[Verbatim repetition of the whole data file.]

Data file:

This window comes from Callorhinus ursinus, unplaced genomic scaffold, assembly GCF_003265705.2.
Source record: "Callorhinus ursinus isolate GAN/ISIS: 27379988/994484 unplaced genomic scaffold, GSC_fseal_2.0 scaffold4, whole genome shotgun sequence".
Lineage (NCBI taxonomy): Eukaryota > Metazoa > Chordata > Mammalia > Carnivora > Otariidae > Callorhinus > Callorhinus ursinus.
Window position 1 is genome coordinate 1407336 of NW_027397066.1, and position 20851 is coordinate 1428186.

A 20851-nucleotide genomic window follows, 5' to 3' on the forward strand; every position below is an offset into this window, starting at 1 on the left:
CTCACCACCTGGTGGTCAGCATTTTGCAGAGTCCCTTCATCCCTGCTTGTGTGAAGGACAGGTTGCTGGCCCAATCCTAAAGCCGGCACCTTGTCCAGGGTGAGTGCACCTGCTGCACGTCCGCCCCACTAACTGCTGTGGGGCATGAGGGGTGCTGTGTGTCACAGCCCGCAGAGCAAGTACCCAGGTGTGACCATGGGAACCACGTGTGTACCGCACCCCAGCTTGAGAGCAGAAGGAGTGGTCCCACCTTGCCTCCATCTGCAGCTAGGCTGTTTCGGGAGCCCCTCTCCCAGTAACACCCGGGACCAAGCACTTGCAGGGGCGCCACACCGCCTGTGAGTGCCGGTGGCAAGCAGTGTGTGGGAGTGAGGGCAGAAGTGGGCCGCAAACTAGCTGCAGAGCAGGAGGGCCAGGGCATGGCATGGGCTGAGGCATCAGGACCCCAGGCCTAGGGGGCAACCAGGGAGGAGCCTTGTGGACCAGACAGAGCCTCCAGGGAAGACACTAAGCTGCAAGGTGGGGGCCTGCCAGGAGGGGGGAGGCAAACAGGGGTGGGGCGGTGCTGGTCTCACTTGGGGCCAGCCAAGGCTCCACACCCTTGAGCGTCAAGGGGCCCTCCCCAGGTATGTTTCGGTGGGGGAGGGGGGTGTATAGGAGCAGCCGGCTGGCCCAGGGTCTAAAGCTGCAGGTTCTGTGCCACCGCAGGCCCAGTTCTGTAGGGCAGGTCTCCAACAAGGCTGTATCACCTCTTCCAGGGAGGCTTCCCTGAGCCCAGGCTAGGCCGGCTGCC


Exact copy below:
This window comes from Callorhinus ursinus, unplaced genomic scaffold, assembly GCF_003265705.2.
Source record: "Callorhinus ursinus isolate GAN/ISIS: 27379988/994484 unplaced genomic scaffold, GSC_fseal_2.0 scaffold4, whole genome shotgun sequence".
Lineage (NCBI taxonomy): Eukaryota > Metazoa > Chordata > Mammalia > Carnivora > Otariidae > Callorhinus > Callorhinus ursinus.
Window position 1 is genome coordinate 1407336 of NW_027397066.1, and position 20851 is coordinate 1428186.

A 20851-nucleotide genomic window follows, 5' to 3' on the forward strand; every position below is an offset into this window, starting at 1 on the left:
CTCACCACCTGGTGGTCAGCATTTTGCAGAGTCCCTTCATCCCTGCTTGTGTGAAGGACAGGTTGCTGGCCCAATCCTAAAGCCGGCACCTTGTCCAGGGTGAGTGCACCTGCTGCACGTCCGCCCCACTAACTGCTGTGGGGCATGAGGGGTGCTGTGTGTCACAGCCCGCAGAGCAAGTACCCAGGTGTGACCATGGGAACCACGTGTGTACCGCACCCCAGCTTGAGAGCAGAAGGAGTGGTCCCACCTTGCCTCCATCTGCAGCTAGGCTGTTTCGGGAGCCCCTCTCCCAGTAACACCCGGGACCAAGCACTTGCAGGGGCGCCACACCGCCTGTGAGTGCCGGTGGCAAGCAGTGTGTGGGAGTGAGGGCAGAAGTGGGCCGCAAACTAGCTGCAGAGCAGGAGGGCCAGGGCATGGCATGGGCTGAGGCATCAGGACCCCAGGCCTAGGGGGCAACCAGGGAGGAGCCTTGTGGACCAGACAGAGCCTCCAGGGAAGACACTAAGCTGCAAGGTGGGGGCCTGCCAGGAGGGGGGAGGCAAACAGGGGTGGGGCGGTGCTGGTCTCACTTGGGGCCAGCCAAGGCTCCACACCCTTGAGCGTCAAGGGGCCCTCCCCAGGTATGTTTCGGTGGGGGAGGGGGGTGTATAGGAGCAGCCGGCTGGCCCAGGGTCTAAAGCTGCAGGTTCTGTGCCACCGCAGGCCCAGTTCTGTAGGGCAGGTCTCCAACAAGGCTGTATCACCTCTTCCAGGGAGGCTTCCCTGAGCCCAGGCTAGGCCGGCTGCC